CSR Rules Amendment: MCA Proposes Increased Monitoring Of Projects By Company Boards
Students at the Indian Railways Eastern Railway Intermediate College in Mughalsarai, Uttar Pradesh, India. (Photographer: Dhiraj Singh/Bloomberg)

CSR Rules Amendment: MCA Proposes Increased Monitoring Of Projects By Company Boards

The Ministry of Corporate Affairs has sought increased involvement of the board of directors of companies in the monitoring of corporate social responsibility projects through proposed amendments in the CSR Rules.

The proposed changes aim to bring existing rules in line with amendments made last year in the Companies Act, 2013, which among others, mandate transfer of unspent amount relating to the ongoing projects of a company within 30 days from the end of a financial year to a designated bank account. This transformed the existing comply-or-explain approach under the Companies Act to a mandatory requirement.

Here are the key proposed changes...

Increased Monitoring Of CSR Projects

The existing CSR framework splits responsibility of implementation and monitoring of projects between the CSR committee and the board of directors. It requires the board to specify reasons for not spending the required amount under CSR.

The MCA has sought increased involvement of the board by proposing that:

  • The board must satisfy itself that funds disbursed under CSR activities are utilised as per approved plans. A certification requirement reflecting this compliance has been proposed.
  • It must monitor and ensure that ongoing CSR projects are implemented within permissible timelines. The proposed time limit for ongoing projects under CSR rules is three years after which any unspent amount must be transferred to a dedicated account.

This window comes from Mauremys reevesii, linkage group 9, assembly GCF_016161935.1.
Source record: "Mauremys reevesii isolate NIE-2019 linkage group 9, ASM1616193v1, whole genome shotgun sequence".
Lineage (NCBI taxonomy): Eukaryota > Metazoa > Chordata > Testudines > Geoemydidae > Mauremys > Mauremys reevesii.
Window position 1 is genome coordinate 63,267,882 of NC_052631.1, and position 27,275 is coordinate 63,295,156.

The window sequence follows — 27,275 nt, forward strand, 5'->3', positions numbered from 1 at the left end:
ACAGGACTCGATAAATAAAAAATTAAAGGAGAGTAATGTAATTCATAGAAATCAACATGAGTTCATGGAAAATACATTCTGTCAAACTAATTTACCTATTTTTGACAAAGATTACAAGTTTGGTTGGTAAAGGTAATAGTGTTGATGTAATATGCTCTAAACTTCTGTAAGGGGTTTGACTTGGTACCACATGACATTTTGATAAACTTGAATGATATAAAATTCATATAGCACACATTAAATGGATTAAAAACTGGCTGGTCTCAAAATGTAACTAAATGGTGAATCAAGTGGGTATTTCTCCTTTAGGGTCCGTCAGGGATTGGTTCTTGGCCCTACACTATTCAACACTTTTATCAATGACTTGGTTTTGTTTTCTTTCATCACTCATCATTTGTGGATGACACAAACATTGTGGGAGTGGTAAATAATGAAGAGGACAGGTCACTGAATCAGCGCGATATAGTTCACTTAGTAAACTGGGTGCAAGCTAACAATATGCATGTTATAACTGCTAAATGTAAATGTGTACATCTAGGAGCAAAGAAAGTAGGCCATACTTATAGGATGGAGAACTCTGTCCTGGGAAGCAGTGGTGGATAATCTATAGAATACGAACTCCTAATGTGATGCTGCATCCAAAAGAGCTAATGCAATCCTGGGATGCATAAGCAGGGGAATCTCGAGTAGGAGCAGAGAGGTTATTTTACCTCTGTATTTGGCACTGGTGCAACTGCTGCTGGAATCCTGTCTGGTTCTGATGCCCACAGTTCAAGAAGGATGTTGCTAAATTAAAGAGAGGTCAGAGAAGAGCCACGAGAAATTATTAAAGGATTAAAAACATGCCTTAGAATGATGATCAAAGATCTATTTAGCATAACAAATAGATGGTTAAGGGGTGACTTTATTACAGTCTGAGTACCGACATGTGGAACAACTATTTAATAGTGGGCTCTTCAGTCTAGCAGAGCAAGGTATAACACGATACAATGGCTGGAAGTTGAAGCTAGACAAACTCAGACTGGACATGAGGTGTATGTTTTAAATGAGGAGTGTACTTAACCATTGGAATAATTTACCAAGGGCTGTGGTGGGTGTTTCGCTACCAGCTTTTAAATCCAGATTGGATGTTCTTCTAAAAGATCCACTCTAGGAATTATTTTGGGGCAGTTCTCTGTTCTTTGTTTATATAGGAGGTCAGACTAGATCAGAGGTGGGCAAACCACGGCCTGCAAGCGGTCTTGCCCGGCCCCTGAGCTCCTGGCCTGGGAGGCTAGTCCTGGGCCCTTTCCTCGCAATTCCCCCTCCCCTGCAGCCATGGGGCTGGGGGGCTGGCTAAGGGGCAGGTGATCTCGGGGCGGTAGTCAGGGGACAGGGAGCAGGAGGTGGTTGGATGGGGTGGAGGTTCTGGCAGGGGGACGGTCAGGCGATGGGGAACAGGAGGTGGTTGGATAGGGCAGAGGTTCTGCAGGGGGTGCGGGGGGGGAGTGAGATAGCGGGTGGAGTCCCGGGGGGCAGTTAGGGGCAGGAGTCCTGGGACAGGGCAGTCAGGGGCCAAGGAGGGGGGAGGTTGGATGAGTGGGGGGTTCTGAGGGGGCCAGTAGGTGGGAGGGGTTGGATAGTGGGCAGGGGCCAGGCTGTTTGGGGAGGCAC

Ownership Of Assets Generated Through CSR

The existing CSR rules specify that any surplus generated by a company through its CSR activities will not be considered as business profit. The existing rules, however, were silent on treatment assets generated by a company through CSR funds. To address this, the MCA has proposed that:

  • Surplus generated out of CSR activity or project can be ploughed back into the same project. Alternatively, such surplus can be transferred to an account designated to hold unspent CSR amounts.
  • Companies can utilise CSR funds for creation or acquisition of new assets. However, the proposed rules mandate that such assets can only be held by a “not-for-profit company”. Companies making CSR spends cannot own such assets. Existing assets created by companies using CSR funds must meet this requirement within 270 days.

CSR Spends

Activities involving usage of CSR funds only for the benefit of its employees or their relatives isn’t considered a CSR activity under existing rules. The MCA has now proposed a relaxation in this requirement, according to which:

  • CSR amounts spent by a company in activities benefiting its employees would be deemed to be a CSR activity if certain conditions are met.
  • Such beneficiaries mustn’t be more than twenty-five percent of the company’s headcount.

The ministry has set a deadline of March 28 for public comments on the proposed rules.

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